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Mike I think Bristol Boy is referring to high risk groups who have been in regular contact such as care workers. It would seem a common sense thing to do

Absolutely Pit.

The returning care/health workers should be isolated for 3 to 4 weeks and kept under observation.

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  • 2 weeks later...

 

UK nurse Pauline Cafferkey is no longer critically ill with Ebola, London's Royal Free Hospital says.

In a statement, the hospital said she was "showing signs of improvement".

Ms Cafferkey, from Glasgow, was diagnosed with Ebola in December after returning from Sierra Leone. It was announced she was in a critical condition on 4 January.

The 39-year-old had volunteered with other UK NHS staff for the charity Save the Children in West Africa.

The full statement from the hospital said: "The Royal Free Hospital is pleased to announce that Pauline Cafferkey is showing signs of improvement and is no longer critically ill.

"She remains in isolation as she receives specialist care for the Ebola virus."

http://www.bbc.co.uk/news/health-30783537

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Doctors test woman for Ebola at Northampton General Hospital

 

http://www.bbc.co.uk/news/health-30825231

 

 

A woman suspected of having Ebola is being treated at Northampton General Hospital (NGH).

A spokesman for the hospital told the Press Association: "I can confirm that we have a suspected case of Ebola. It is a female adult.

"She will be in isolation if she is suspected of having the illness."

The hospital has not released any further details but it is understood the woman had recently travelled abroad.

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  • 3 weeks later...

New Ebola cases show first 'rise in 2015'

The number of new Ebola cases has increased for the first time in 2015 in all three affected countries, the WHO's latest weekly figures show,

There were 124 new confirmed cases in the week to 1 February - 39 in Guinea, five in Liberia and 80 in Sierra Leone.

Not good coinciding with the start of the wet season, viruses love damp dim environments in the harsh sun they are eradicated quickly, I see the outbreak to escalate im the coming months.

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  • 4 weeks later...

Further to a comment I made much earlier in the thread regarding the wests delayed response.

 

Many scientists. campaigners and aid workers are quick to point out that the global reaction to Ebola - and the indecent haste

to manufacture a vaccine - says much about the way in which the West's health priorities trump those in developing countries.

 

According to the WHO there are at least 20 diseases that take an inexorable toll on developing nations, particularly in Africa. Unlike Ebola, there is no discernible political momentum to devise a vaccine for most of them. They include leishmaniasis, which occurs in 98 countries and causes 40,000 deaths a year; elephantiasis which has left 40 million disfigured or incapacitated; and Chagas disease which is endemic to Latin America and kills more people in the region each year than any other parasite-born disease, including malaria.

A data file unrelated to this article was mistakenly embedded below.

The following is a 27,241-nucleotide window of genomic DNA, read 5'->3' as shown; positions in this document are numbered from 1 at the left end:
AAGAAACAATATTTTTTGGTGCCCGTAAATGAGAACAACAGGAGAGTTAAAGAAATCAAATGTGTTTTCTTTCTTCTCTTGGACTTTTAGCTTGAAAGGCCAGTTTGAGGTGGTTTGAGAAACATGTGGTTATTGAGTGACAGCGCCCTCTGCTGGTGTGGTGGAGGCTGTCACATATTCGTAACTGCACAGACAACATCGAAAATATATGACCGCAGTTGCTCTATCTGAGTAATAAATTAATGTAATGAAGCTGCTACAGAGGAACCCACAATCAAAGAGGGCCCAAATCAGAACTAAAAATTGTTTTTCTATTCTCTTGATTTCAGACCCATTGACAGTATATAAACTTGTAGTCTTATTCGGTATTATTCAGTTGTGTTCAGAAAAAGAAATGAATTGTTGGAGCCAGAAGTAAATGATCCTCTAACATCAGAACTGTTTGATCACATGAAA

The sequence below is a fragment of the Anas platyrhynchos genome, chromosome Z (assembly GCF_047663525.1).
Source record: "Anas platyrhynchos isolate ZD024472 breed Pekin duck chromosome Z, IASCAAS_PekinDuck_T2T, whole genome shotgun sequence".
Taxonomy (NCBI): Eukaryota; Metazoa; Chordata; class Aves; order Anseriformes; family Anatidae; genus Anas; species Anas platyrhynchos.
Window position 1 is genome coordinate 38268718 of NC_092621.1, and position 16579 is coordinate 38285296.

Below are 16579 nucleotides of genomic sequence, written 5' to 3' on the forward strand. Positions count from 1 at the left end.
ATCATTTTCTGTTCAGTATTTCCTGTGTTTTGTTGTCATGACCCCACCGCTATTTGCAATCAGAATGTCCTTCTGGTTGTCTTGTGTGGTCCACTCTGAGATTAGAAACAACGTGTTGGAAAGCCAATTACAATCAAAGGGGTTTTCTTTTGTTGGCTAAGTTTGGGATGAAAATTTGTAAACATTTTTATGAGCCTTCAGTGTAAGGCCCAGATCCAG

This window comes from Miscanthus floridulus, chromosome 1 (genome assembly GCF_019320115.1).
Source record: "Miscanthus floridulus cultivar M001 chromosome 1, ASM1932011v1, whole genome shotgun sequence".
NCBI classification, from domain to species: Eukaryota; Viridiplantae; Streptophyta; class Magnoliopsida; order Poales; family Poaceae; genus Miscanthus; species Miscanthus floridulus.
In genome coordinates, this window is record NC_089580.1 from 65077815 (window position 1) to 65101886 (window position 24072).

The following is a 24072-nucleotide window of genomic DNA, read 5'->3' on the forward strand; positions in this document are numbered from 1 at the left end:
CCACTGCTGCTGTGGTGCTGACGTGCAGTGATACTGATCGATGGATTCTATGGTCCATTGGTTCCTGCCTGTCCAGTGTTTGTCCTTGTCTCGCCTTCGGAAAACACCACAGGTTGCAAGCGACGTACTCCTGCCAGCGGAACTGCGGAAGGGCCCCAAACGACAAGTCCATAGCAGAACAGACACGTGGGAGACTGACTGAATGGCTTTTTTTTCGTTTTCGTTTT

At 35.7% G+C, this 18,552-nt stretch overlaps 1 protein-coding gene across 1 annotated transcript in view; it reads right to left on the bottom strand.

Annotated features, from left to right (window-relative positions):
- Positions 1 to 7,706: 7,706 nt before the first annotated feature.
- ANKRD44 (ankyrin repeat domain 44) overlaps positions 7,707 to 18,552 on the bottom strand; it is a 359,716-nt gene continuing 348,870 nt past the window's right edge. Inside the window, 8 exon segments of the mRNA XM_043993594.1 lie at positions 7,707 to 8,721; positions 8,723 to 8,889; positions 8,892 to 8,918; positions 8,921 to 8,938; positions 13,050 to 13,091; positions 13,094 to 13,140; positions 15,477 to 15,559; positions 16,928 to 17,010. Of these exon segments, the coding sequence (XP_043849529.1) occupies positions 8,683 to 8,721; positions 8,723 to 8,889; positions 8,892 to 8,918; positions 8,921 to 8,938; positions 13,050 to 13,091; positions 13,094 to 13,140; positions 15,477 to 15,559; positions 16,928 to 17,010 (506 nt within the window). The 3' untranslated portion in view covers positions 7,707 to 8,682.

The point is not to in any way downplay the seriousness of Ebola, or the way in which it has ravaged Guinea, Sierra Leone and

Liberia, and its potential to wreck havoc beyond West Africa. But why, a cynic might ask, has such impetus developed in the wake of a very small number of deaths in the US and Europe?

 

Why indeed.

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  • 7 months later...

Pauline Cafferkey is in A 'Serious Condition' with an "unusual late complication" from the infection she was transferred from the Queen Elizabeth University Hospital in Glasgow to the Royal Free London hospital this morning in a military aircraft under supervision.

 

http://news.sky.com/story/1566472/ebola-nurse-is-in-a-serious-condition

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If the virus has reactivated after lying dormant for a while, is there a possibility that it may have mutated in that time? Don't know anything about this sort of thing but if antibodies had defeated the original infection, how can it re-emerge in the same form in the presence of the same antibodies??

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There's another really grim set of articles that I was reading in my break today about how and where the virus hides. An American victim was found to have it in the vitreous of his eye, and it seems it also hides away in the prostate, testes and joints. A very crafty old virus, but not unlike the malaria type pathogens which aren't viruses or bacteria but protozoan parasites which can also hide away, recede and then flare up when the immune system is not looking. Yuck though...

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Pauline Cafferkey is in A 'Serious Condition' with an "unusual late complication" from the infection she was transferred from the Queen Elizabeth University Hospital in Glasgow to the Royal Free London hospital this morning in a military aircraft under supervision.

 

http://news.sky.com/story/1566472/ebola-nurse-is-in-a-serious-condition

 

Let's hope it's not like chicken pox / shingles, whereby when a person's immune system weakens, for whatever reason, the blighter flares up again. Worrying for any past sufferers of this abominable disease.

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Let's hope it's not like chicken pox / shingles, whereby when a person's immune system weakens, for whatever reason, the blighter flares up again. Worrying for any past sufferers of this abominable disease.

But that is exactly how viruses behave, Steve. I do hope she recovers! :cray:  :cray:  :cray:

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  • 1 year later...